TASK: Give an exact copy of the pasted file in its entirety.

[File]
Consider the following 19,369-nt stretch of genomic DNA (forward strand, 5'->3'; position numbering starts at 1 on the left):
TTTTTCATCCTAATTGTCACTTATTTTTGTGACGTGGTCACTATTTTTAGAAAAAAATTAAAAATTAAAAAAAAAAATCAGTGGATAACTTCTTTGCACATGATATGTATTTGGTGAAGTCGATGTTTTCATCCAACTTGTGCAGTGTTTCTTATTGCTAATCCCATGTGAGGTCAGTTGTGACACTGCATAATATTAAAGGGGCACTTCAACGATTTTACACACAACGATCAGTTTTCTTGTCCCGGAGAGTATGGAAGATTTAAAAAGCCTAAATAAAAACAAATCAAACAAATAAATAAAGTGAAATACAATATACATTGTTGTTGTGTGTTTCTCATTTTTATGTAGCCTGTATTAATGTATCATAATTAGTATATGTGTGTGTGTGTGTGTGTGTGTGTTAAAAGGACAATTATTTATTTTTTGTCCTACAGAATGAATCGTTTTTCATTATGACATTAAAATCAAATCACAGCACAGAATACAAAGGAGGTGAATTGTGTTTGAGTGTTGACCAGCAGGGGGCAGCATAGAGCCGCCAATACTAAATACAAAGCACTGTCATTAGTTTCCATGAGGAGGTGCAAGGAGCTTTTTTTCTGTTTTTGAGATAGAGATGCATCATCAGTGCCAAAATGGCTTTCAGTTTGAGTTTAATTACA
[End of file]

Consider the following 19,369-nt stretch of genomic DNA (forward strand, 5'->3'; position numbering starts at 1 on the left):
TTTTTCATCCTAATTGTCACTTATTTTTGTGACGTGGTCACTATTTTTAGAAAAAAATTAAAAATTAAAAAAAAAAATCAGTGGATAACTTCTTTGCACATGATATGTATTTGGTGAAGTCGATGTTTTCATCCAACTTGTGCAGTGTTTCTTATTGCTAATCCCATGTGAGGTCAGTTGTGACACTGCATAATATTAAAGGGGCACTTCAACGATTTTACACACAACGATCAGTTTTCTTGTCCCGGAGAGTATGGAAGATTTAAAAAGCCTAAATAAAAACAAATCAAACAAATAAATAAAGTGAAATACAATATACATTGTTGTTGTGTGTTTCTCATTTTTATGTAGCCTGTATTAATGTATCATAATTAGTATATGTGTGTGTGTGTGTGTGTGTGTGTTAAAAGGACAATTATTTATTTTTTGTCCTACAGAATGAATCGTTTTTCATTATGACATTAAAATCAAATCACAGCACAGAATACAAAGGAGGTGAATTGTGTTTGAGTGTTGACCAGCAGGGGGCAGCATAGAGCCGCCAATACTAAATACAAAGCACTGTCATTAGTTTCCATGAGGAGGTGCAAGGAGCTTTTTTTCTGTTTTTGAGATAGAGATGCATCATCAGTGCCAAAATGGCTTTCAGTTTGAGTTTAATTACA